Tough creative brief awaits adland's model pros

Dave Henderson and Richard Denney say they make the average special. Can they do it at DLKW Lowe?

DLKW Lowe's new creative heads Dave Henderson and Richard Denney
DLKW Lowe's new creative heads Dave Henderson and Richard Denney

To those who get their advertising education from Mad Men, Dave Henderson and Richard Denney might not seem much like executive creative directors at a big ad agency. There are no overinflated egos, no overpriced clothes worn just to make a statement and no elaborate hissy fits following a client rejection. We didn't ask but can't imagine a string of affairs with agency secretaries either.

Indeed, the former Lowe New York chairman Mark Wnek once described the pair as "the most professional and effective creative team in advertising".

In fact, Lowe's London office is where Henderson and Denney will be calling home from 19 September. After a seven-month search, the pair have been appointed DLKW Lowe's new executive creative directors, following the departure of George Prest in January.

Despite being well-liked and boasting an excellent portfolio, Prest's performance at DLKW (which merged with Lowe last summer) had been scratchy at best, with creative highlights few and far between, and lowlights, such as the infamous "radio station" campaign for Halifax, all too prominent.

A new "professional and effective creative team" might be exactly what's needed.

"At DLKW Lowe, you have to be a guardian for big brands," Tom Knox, the joint chief executive, explains, "so we were looking for somebody who was grown-up but also cares about the quality of work. In Dave and Rich, we've found people who are very professional in that area but also have fantastic energy and enthusiasm to reinvigorate a creative department."

The pair seem up for the task too. "When we first heard about the job, we didn't realise just how big an opportunity this could be," Henderson says. "You've got an agency that's consistently in the top five for billings, a very stable management team with really good backing from (the Lowe Worldwide chief executive) Michael Wall and a brilliant portfolio of clients. It's a really powerful proposition."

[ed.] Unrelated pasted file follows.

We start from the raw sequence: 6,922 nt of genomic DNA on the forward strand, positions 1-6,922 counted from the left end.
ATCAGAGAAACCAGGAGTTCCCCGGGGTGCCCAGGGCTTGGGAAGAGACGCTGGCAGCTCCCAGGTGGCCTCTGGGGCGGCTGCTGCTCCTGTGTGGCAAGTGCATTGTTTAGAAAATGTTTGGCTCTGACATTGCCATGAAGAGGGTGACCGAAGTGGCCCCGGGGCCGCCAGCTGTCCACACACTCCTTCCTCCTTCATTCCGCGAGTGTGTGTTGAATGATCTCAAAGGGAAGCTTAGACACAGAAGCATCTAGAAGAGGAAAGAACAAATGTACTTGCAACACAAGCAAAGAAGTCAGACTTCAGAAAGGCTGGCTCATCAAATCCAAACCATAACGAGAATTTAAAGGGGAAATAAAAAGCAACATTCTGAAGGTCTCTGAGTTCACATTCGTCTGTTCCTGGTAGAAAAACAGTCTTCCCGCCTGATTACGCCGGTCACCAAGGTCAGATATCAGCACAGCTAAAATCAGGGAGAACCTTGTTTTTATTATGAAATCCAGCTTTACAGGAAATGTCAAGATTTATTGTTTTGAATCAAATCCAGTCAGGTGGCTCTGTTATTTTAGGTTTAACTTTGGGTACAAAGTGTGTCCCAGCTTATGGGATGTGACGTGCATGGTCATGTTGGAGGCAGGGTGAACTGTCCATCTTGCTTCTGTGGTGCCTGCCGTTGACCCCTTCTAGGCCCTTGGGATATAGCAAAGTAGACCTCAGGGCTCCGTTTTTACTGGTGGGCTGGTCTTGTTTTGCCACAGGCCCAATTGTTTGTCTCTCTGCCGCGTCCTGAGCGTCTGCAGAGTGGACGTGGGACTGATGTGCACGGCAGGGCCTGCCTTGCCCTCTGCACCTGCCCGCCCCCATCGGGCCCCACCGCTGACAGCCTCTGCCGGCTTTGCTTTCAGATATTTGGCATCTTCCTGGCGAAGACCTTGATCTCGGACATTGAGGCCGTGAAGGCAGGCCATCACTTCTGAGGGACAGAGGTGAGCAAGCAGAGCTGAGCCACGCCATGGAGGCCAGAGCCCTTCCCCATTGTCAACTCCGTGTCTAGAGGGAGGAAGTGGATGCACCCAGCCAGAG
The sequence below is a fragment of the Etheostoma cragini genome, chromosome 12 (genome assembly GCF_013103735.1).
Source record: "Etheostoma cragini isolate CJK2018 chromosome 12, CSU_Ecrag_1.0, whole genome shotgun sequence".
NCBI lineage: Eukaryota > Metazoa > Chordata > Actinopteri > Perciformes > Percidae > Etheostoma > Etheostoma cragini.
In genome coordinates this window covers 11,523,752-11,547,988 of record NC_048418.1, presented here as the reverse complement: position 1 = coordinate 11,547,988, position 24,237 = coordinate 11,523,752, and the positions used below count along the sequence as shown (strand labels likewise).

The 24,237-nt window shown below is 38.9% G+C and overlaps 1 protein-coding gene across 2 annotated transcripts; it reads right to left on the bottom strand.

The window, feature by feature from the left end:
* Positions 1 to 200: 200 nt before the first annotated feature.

However, it's also a very big job for a pair yet to experience life as executive creative directors. But both point out that their CVs reveal long periods spent at big-name agencies, working with some of the very best in the business.

The first of those "big names" was Mark Roalfe, who worked closely with Henderson and Denney at Rainey Kelly Campbell Roalfe/Y&R, where the pair first joined forces in 1996. After eight years at the agency - where they won numerous awards for Land Rover, Virgin Media and Kronenbourg 1664 - they left to join Saatchi & Saatchi as creative directors on Carlsberg and Toyota.

It was during this four-year stint in Charlotte Street that Henderson and Denney produced what are perhaps their most memorable pieces of work to date: the "Old Lions" TV ad for Carlsberg and the "running man" spot for Visa.

And the portfolio they had built was enough to convince Jeremy Craigen to bring them to DDB, where, since February 2008, they have worked on some of its big-gest campaigns, including "last tango in Compton" for Volkswagen, "lyrics" for Budweiser and "our house" for Virgin Media.

The pair's ability to originate strong creative work out of big, occasionally bland clients bodes well for their new role. DLKW Lowe has sometimes suffered for fostering a reputation for having too many "populist" brands, providing creatives with the opportunity to produce little more than a series of price-led ads - but it's an allegation that Denney refutes.

"We've never gone to a new place just to work on the 'sexy stuff'," he explains. "We've always been best at taking work that perhaps hasn't been great before and turning it into something special. Before we did 'Old Lions' for Carlsberg, no-one wanted to work on the brand and now everyone does. The same goes for Visa before we did 'running man'."

"We don't want to spend six months on a press ad for a boutique brand," Henderson adds. "We want to be in the back of a cab and when the driver asks 'What ads have you done?', they'll have seen them."

Both Denney and Henderson admit that they're not going to change the agency overnight, but stress that there's a seat still for DLKW Lowe at the top table. "A decade ago, there were ten or 15 agencies in the UK that could claim to be among the biggest and best in the world, but I'm not seeing that any more," Henderson says. "There's definitely room for at least one more good big agency in London, and we're on a mission to make that happen again."

Of course, DLKW Lowe is a very different proposition to what it previously has been. Having merged in July last year, the agency has spent the past 12 months rejigging its management line-up and overhauling its positioning. And you sense that only now, with the arrival of its new creative heads, has it finally got itself in a position to kick on.

"The management team have told us that they're ready to back creativity, so it's up to us to up the energy in the creative department," Denney says. "But our brief isn't to make Lowe great again or make DLKW sexy. This is a new agency, like a start-up but with good, solid and healthy clients. When you put it like that, it gets very exciting."

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